Actun Tunichil Muknal means in English, "Cave of the Stone Sepulcher". Though we were unable to take pictures due to former incidents with tourists, I can assure you the views were amazing! Our guide was extremely knowledgeable and kept us all safe and sound.
So why is this Mayan cave so cool anyways? If you keep up with your Mayan history you probably already know, but for those of us who don't, let the dark come to light. The Mayan culture is rich with sacrifices, blood-letting or otherwise. The Maya people believed that the caves were a portal to the underworld where their many God's lived. For us, it was no big deal to take the 30 minute hike to the waterfall, jump in, swim to the rocks, and begin navigating our way to the cool stuff. For the Maya people it was a different mindset entirely. The cave is pitch black, they probably had only torches, they were laden down with heavy pots, food, and the occasional human sacrifice. They would spend DAYS inside the cave and trek several miles to their destinations. Oh, and did I mention that they were [in their minds] traveling to the underworld so that they could reach out to unhappy Gods? I get scared walking around town at night by myself sometimes, so I can only imagine how brave these guys had to be to venture into the caves.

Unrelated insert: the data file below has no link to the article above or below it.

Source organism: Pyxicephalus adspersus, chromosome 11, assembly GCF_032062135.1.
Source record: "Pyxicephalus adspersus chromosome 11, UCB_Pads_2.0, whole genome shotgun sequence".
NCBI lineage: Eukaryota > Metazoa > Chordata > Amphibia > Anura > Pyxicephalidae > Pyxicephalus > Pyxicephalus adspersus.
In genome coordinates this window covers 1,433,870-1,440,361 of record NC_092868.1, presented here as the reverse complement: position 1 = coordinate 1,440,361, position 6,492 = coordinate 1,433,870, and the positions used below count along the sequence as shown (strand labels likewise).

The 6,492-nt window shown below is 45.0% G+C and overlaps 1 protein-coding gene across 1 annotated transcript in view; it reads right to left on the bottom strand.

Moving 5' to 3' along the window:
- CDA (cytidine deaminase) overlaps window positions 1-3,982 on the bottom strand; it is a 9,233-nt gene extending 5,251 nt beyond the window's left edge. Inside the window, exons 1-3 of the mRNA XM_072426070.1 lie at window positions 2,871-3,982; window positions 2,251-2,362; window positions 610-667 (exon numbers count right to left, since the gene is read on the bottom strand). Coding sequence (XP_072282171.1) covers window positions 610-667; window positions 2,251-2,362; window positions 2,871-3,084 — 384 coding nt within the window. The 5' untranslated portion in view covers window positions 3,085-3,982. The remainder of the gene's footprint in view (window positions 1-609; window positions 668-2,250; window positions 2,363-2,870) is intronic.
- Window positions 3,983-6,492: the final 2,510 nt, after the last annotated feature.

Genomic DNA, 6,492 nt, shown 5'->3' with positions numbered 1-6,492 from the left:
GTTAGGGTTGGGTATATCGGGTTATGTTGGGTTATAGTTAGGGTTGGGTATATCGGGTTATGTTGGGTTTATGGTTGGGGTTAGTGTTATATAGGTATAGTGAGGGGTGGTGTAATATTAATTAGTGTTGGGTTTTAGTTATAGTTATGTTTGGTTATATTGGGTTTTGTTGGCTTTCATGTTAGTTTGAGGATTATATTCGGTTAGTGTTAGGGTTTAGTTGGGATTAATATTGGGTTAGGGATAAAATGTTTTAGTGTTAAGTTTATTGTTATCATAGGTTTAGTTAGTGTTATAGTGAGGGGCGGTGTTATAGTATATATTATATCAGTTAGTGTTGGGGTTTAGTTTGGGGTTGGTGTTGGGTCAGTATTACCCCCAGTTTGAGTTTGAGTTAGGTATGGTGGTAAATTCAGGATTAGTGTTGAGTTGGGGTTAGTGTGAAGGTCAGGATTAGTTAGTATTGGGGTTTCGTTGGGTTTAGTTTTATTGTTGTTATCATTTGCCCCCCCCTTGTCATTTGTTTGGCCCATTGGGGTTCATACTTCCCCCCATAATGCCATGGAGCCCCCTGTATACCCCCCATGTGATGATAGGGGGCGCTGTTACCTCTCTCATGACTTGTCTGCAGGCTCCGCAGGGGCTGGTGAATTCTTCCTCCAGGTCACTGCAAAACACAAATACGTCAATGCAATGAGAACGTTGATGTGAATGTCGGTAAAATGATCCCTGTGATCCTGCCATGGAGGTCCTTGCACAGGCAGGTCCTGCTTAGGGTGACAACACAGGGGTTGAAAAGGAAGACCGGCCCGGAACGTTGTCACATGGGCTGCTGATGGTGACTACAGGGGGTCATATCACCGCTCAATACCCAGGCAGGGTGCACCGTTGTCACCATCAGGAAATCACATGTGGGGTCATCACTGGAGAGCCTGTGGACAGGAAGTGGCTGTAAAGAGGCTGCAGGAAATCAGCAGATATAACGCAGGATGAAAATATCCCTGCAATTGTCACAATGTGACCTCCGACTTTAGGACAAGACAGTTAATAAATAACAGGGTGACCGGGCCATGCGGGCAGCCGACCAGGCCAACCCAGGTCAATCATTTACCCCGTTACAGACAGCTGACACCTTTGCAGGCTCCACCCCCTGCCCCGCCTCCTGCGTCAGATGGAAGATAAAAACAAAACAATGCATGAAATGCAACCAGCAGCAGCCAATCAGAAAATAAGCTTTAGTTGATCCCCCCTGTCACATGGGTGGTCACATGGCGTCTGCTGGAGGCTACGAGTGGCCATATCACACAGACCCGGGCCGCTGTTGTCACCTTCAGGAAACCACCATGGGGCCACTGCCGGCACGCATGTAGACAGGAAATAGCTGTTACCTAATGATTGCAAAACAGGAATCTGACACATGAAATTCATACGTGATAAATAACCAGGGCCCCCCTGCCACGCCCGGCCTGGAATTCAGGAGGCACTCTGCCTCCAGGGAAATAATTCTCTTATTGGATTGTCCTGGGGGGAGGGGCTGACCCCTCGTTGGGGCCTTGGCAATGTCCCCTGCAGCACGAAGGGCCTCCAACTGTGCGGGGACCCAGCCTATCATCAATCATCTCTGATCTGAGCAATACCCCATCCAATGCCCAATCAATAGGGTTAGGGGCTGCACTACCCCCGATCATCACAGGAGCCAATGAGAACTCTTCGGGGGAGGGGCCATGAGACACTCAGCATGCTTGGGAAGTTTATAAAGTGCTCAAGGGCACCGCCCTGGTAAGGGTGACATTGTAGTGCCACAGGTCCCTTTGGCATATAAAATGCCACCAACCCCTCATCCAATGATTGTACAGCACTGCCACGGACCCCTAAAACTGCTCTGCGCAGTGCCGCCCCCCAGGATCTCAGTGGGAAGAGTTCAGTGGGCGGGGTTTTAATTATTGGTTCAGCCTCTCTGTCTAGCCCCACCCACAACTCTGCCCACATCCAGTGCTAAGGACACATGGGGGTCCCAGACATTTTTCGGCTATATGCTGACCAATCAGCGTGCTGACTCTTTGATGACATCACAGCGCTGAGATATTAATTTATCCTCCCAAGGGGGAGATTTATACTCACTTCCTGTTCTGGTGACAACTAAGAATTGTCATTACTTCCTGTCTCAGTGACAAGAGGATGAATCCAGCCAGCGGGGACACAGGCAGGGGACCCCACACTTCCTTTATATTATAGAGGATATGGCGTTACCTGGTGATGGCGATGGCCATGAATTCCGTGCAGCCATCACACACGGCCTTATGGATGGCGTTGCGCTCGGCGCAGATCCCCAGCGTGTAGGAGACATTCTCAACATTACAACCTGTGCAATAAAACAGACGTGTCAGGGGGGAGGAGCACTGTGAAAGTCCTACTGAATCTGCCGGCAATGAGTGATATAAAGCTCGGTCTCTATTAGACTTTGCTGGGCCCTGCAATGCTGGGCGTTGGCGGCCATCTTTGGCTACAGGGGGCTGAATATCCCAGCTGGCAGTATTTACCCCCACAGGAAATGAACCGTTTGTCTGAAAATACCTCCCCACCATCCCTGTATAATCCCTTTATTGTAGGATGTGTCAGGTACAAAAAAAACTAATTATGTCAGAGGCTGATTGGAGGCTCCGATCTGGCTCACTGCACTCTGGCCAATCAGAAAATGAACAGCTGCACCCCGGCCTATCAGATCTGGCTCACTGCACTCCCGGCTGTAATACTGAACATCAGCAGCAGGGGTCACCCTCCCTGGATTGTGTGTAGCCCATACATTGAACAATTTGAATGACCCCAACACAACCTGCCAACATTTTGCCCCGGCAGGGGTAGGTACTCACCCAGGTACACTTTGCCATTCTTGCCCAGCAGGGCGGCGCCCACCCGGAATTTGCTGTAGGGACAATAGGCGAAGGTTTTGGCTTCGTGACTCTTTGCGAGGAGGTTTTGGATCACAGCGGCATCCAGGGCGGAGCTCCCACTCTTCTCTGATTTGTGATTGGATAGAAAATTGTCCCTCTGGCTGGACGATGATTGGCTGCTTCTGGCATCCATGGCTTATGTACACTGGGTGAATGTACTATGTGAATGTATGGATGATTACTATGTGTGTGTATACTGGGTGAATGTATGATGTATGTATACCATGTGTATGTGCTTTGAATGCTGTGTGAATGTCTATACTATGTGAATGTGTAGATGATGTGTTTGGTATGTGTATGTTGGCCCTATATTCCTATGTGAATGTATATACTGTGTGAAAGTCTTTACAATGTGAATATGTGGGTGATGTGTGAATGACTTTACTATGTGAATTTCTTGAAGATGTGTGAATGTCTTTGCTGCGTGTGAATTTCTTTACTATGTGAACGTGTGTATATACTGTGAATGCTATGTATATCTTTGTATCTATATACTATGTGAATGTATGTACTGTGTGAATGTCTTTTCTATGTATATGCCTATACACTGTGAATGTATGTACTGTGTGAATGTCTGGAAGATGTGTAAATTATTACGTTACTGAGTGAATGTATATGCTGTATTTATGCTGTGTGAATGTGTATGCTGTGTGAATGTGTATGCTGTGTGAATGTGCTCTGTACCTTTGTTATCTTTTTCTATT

What was inside the cave? As the cave is where sacrifices were conducted, there were remnants of pottery where food was cooked and prepared (the smell of food was thought to attract the God's). Most of the pottery was broken. The Mayas believed that everything had a soul, so the pots were smashed, chipped, or had holes drilled into them to release the soul. There were finger bones strewn throughout. These were probably given by the brave souls who were conducting the sacrifices. Bloodletting was important as the Maya believed blood contained the soul. Sacrificing ones blood was symbolic of giving your soul to the Gods. Further into the cave larger bones started to appear, such as skulls. These human sacrifices were most likely offered to Chaac the Rain God and were thought to be children, mainly young boys. It was believed that Chaac liked children, and the crying of a child would draw him to the cave.
We spent about 3 hours in the cave, but I hardly noticed. Time seems to almost stand still the further back into the cave you venture. It is amazing to literally be able to walk the same paths that people you only read about in historic documents walked over 1,000 years ago. If you are up for an adventure of a lifetime, I would highly recommend you get your passport and head over the A.T.M. cave in San Ignacio, Belize.